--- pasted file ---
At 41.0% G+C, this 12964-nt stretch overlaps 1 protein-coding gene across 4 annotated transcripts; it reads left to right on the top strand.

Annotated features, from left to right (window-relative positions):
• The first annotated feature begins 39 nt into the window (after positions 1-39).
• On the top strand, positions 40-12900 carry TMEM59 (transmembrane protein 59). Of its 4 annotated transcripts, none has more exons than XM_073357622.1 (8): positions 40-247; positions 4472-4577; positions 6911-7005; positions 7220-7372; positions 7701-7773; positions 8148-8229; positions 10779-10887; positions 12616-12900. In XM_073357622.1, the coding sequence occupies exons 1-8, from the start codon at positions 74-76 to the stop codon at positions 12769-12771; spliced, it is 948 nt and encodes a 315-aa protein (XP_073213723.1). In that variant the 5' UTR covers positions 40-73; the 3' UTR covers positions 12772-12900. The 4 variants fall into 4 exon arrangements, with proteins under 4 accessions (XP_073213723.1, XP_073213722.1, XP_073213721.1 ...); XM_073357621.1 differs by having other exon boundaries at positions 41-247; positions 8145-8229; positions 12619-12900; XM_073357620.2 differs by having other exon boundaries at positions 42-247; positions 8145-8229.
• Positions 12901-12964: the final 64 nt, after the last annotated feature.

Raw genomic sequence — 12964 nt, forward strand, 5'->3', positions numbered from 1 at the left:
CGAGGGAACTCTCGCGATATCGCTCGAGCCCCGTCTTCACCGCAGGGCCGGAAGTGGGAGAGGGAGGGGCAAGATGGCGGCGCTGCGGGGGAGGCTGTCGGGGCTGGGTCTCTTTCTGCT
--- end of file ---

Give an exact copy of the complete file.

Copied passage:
At 41.0% G+C, this 12964-nt stretch overlaps 1 protein-coding gene across 4 annotated transcripts; it reads left to right on the top strand.

Annotated features, from left to right (window-relative positions):
• The first annotated feature begins 39 nt into the window (after positions 1-39).
• On the top strand, positions 40-12900 carry TMEM59 (transmembrane protein 59). Of its 4 annotated transcripts, none has more exons than XM_073357622.1 (8): positions 40-247; positions 4472-4577; positions 6911-7005; positions 7220-7372; positions 7701-7773; positions 8148-8229; positions 10779-10887; positions 12616-12900. In XM_073357622.1, the coding sequence occupies exons 1-8, from the start codon at positions 74-76 to the stop codon at positions 12769-12771; spliced, it is 948 nt and encodes a 315-aa protein (XP_073213723.1). In that variant the 5' UTR covers positions 40-73; the 3' UTR covers positions 12772-12900. The 4 variants fall into 4 exon arrangements, with proteins under 4 accessions (XP_073213723.1, XP_073213722.1, XP_073213721.1 ...); XM_073357621.1 differs by having other exon boundaries at positions 41-247; positions 8145-8229; positions 12619-12900; XM_073357620.2 differs by having other exon boundaries at positions 42-247; positions 8145-8229.
• Positions 12901-12964: the final 64 nt, after the last annotated feature.

Raw genomic sequence — 12964 nt, forward strand, 5'->3', positions numbered from 1 at the left:
CGAGGGAACTCTCGCGATATCGCTCGAGCCCCGTCTTCACCGCAGGGCCGGAAGTGGGAGAGGGAGGGGCAAGATGGCGGCGCTGCGGGGGAGGCTGTCGGGGCTGGGTCTCTTTCTGCT